Oral Interpretation claims its spot in Speech and Debate

Speech+and+Debate+member+Emmy+Kim+and+Nefertiti+Orimiloye+perform+a+duo+interpretation+at+their+end+of+the+year+showcase+held+at+Dove+Library.

John T. Kim

Speech and Debate member Emmy Kim and Nefertiti Orimiloye perform a duo interpretation at their end of the year showcase held at Dove Library.

Megan Overbey , Writer

In Speech and Debate at Carlsbad High School, there are several different categories, ranging from traditional speeches to classic debates. Something that many may not be aware of is that there is an acting element involved in one of the events.

In an event called Oral Interpretation, also known as interp, students are allowed to stray from the conventional debates and speeches while gaining a platform to act outside of a typical theater setting.

“In interp you are acting, just like in a play, except you have to play every character yourself, sometimes you might have to act as ten to fifteen characters,” senior and Speech and Debate member Jessica Sidoranova said.

There is a wide variety of genres that interpers can perform with different rules  and guidelines in each category.

“There is humorous (HI), dramatic (DI), thematic (TI) and duo,” Sidoranova said. “HI is an eight to ten minute funny piece, and everything performed has to be a published work. DI is an eight to ten minute dramatic piece, which is a really cool event because it puts a lot of things into perspective. TI is an event where you have a small binder and you have three pieces that connect to a specific theme. In duo, you can’t look at or touch each other. This rule differentiates interp from traditional acting and requires us to have strong pantomime skills, we are not allowed to use props either, so it all makes it more of a challenge.”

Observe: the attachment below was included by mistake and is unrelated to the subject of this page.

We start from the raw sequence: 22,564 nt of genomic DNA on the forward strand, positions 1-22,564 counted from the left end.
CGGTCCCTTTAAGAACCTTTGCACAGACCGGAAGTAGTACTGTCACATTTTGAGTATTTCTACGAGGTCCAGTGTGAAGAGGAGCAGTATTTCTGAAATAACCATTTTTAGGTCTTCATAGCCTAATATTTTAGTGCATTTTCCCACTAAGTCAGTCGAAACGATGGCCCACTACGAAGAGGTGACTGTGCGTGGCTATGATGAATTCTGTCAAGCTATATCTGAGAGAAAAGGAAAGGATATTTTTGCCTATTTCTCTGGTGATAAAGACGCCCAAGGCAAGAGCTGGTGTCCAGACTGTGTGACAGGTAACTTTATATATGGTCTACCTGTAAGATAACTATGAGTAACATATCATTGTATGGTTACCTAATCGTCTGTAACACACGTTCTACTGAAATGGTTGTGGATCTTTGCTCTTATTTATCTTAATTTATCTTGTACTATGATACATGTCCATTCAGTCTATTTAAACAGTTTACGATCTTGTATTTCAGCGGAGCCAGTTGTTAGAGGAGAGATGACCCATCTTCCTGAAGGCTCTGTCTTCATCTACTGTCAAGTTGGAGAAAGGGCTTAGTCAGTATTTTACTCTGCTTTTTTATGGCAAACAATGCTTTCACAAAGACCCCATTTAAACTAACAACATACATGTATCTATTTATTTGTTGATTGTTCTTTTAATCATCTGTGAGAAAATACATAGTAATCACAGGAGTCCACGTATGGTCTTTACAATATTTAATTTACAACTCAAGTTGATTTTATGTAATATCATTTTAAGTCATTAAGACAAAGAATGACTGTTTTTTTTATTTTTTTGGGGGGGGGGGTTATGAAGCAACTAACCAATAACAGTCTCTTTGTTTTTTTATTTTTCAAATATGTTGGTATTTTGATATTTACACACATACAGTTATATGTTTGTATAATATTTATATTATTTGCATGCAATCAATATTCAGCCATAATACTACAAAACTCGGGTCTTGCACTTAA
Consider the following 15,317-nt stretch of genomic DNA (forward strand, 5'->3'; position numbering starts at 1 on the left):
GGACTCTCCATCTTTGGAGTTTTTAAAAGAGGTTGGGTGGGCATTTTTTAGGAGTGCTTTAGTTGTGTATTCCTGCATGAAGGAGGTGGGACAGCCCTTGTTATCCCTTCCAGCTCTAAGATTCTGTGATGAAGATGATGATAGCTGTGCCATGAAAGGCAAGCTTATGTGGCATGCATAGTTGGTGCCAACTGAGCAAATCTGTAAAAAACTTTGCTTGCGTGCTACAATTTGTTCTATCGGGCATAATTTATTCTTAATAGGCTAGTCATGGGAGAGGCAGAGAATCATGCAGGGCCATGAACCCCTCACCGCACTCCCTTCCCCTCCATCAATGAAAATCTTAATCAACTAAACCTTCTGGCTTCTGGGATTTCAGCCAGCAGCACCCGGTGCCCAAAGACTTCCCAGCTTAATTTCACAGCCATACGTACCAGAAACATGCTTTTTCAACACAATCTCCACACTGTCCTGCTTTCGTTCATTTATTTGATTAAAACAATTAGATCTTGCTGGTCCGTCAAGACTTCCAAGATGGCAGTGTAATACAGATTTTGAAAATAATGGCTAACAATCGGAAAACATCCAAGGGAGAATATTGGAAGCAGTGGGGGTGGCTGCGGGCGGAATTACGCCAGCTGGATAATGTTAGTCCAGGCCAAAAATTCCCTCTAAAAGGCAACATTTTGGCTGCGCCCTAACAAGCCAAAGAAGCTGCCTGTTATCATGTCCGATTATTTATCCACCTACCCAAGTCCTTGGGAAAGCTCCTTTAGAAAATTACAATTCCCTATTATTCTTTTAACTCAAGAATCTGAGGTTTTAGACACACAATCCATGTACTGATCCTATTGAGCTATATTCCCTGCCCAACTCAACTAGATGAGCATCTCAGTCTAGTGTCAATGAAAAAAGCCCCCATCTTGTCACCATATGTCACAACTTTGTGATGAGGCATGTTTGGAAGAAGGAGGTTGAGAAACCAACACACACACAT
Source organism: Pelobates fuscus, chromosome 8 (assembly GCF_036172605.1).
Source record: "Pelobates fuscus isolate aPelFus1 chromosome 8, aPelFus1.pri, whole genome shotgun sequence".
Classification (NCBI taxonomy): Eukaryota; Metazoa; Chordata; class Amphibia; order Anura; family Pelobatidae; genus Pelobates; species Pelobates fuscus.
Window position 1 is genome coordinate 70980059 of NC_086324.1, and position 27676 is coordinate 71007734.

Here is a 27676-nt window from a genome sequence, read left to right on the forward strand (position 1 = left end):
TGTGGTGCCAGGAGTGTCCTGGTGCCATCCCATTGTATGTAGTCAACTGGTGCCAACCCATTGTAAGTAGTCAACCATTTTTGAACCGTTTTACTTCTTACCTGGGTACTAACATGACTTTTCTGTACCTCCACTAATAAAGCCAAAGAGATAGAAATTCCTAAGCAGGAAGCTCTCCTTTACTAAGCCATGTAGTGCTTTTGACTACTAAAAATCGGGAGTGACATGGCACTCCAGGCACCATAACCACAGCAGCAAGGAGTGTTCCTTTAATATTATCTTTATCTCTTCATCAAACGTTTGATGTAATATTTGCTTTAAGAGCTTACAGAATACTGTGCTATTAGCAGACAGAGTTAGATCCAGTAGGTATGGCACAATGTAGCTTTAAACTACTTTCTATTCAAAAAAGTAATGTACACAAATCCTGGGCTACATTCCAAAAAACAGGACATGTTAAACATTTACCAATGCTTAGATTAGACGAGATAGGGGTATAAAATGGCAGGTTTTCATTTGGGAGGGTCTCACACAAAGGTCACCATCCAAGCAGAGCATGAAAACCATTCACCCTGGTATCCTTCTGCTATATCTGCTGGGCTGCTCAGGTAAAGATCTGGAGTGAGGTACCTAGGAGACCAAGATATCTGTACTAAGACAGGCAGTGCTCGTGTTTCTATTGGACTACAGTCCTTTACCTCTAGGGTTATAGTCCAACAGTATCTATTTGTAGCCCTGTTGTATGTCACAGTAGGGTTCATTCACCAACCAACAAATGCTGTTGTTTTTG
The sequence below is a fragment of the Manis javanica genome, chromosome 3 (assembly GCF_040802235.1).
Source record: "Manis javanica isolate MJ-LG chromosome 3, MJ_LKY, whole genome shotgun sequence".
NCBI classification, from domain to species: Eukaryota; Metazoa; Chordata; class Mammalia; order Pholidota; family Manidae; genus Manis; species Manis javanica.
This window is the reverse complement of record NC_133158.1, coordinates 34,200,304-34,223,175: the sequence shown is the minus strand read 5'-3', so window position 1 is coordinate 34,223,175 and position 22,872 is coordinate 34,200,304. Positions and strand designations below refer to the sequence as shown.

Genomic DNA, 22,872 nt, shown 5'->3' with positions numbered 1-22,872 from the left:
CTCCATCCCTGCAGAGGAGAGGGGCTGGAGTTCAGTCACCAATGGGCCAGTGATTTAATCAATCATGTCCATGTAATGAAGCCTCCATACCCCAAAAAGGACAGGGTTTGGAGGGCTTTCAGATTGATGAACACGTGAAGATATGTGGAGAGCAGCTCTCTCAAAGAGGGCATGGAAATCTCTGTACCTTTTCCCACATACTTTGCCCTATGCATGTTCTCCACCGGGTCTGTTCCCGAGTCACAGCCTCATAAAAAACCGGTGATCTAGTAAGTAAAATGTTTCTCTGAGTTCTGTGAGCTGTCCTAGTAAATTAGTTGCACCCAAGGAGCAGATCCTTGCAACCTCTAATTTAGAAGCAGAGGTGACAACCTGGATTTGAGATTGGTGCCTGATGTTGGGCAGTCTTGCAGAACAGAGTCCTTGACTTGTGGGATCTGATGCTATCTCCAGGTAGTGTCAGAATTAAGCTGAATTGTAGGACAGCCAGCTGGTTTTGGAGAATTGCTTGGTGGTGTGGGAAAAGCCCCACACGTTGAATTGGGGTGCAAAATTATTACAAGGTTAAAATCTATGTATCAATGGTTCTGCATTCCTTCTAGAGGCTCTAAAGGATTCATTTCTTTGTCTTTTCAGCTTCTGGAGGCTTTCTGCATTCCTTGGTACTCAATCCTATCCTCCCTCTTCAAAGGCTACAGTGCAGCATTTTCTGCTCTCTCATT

The competition status is very different for Oral Interpretation, many are not familiar with what interp is, making the category slimmer.

“Compared to the debate events, there are significantly less people that compete in interp, but that’s only because a lot of people aren’t completely aware of what interp is,” junior Ryan Howe said.

Although there may be less people in interp, the group of students is tight-knit and work just as hard as all other Speech and Debate members.

“Being in interp, you make so many friends, it’s like a big family, the interpers throughout the whole San Diego area know each other, ” Sidoranova said. “You would think that it would make the competition harder to compete against all of our friends, but in reality it’s a very supportive group and everyone is so nice to one another.”